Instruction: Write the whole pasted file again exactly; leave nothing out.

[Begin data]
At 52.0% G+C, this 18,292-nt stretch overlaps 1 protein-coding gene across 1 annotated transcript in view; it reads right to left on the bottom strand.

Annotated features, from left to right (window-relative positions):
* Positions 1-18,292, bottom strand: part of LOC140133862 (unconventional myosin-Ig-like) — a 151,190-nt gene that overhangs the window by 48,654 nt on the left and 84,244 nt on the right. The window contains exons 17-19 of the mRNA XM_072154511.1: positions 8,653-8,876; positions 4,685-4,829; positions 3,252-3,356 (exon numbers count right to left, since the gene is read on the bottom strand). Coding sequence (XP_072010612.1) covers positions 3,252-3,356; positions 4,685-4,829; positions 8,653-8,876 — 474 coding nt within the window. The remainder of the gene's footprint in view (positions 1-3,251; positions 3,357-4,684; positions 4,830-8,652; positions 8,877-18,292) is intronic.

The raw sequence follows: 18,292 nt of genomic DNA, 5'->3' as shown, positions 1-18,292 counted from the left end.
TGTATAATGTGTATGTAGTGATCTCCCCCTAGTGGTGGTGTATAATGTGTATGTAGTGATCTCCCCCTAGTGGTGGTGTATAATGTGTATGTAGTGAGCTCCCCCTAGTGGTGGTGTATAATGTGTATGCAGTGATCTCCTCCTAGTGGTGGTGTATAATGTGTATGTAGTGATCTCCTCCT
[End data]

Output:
At 52.0% G+C, this 18,292-nt stretch overlaps 1 protein-coding gene across 1 annotated transcript in view; it reads right to left on the bottom strand.

Annotated features, from left to right (window-relative positions):
* Positions 1-18,292, bottom strand: part of LOC140133862 (unconventional myosin-Ig-like) — a 151,190-nt gene that overhangs the window by 48,654 nt on the left and 84,244 nt on the right. The window contains exons 17-19 of the mRNA XM_072154511.1: positions 8,653-8,876; positions 4,685-4,829; positions 3,252-3,356 (exon numbers count right to left, since the gene is read on the bottom strand). Coding sequence (XP_072010612.1) covers positions 3,252-3,356; positions 4,685-4,829; positions 8,653-8,876 — 474 coding nt within the window. The remainder of the gene's footprint in view (positions 1-3,251; positions 3,357-4,684; positions 4,830-8,652; positions 8,877-18,292) is intronic.

The raw sequence follows: 18,292 nt of genomic DNA, 5'->3' as shown, positions 1-18,292 counted from the left end.
TGTATAATGTGTATGTAGTGATCTCCCCCTAGTGGTGGTGTATAATGTGTATGTAGTGATCTCCCCCTAGTGGTGGTGTATAATGTGTATGTAGTGAGCTCCCCCTAGTGGTGGTGTATAATGTGTATGCAGTGATCTCCTCCTAGTGGTGGTGTATAATGTGTATGTAGTGATCTCCTCCT